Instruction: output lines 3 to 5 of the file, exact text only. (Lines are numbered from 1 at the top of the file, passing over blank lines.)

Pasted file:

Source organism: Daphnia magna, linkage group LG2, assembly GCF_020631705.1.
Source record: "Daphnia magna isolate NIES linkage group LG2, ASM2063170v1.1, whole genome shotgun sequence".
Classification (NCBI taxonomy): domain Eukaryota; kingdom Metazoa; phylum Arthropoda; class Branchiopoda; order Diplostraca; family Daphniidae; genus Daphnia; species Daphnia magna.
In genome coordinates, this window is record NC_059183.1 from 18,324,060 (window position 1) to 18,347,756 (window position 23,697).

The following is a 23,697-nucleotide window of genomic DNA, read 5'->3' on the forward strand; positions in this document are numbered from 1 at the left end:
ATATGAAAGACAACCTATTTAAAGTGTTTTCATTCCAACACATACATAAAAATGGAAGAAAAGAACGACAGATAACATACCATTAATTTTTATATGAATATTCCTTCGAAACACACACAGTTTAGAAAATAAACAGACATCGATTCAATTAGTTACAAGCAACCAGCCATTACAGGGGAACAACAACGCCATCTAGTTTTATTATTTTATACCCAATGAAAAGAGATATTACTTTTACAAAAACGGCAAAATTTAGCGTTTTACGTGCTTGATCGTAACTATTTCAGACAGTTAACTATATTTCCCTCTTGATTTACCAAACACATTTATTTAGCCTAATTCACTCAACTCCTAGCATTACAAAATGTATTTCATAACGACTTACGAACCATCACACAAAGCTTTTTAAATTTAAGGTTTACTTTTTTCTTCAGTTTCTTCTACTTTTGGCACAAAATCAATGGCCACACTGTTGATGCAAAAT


Classification (NCBI taxonomy): domain Eukaryota; kingdom Metazoa; phylum Arthropoda; class Branchiopoda; order Diplostraca; family Daphniidae; genus Daphnia; species Daphnia magna.
In genome coordinates, this window is record NC_059183.1 from 18,324,060 (window position 1) to 18,347,756 (window position 23,697).

The following is a 23,697-nucleotide window of genomic DNA, read 5'->3' on the forward strand; positions in this document are numbered from 1 at the left end: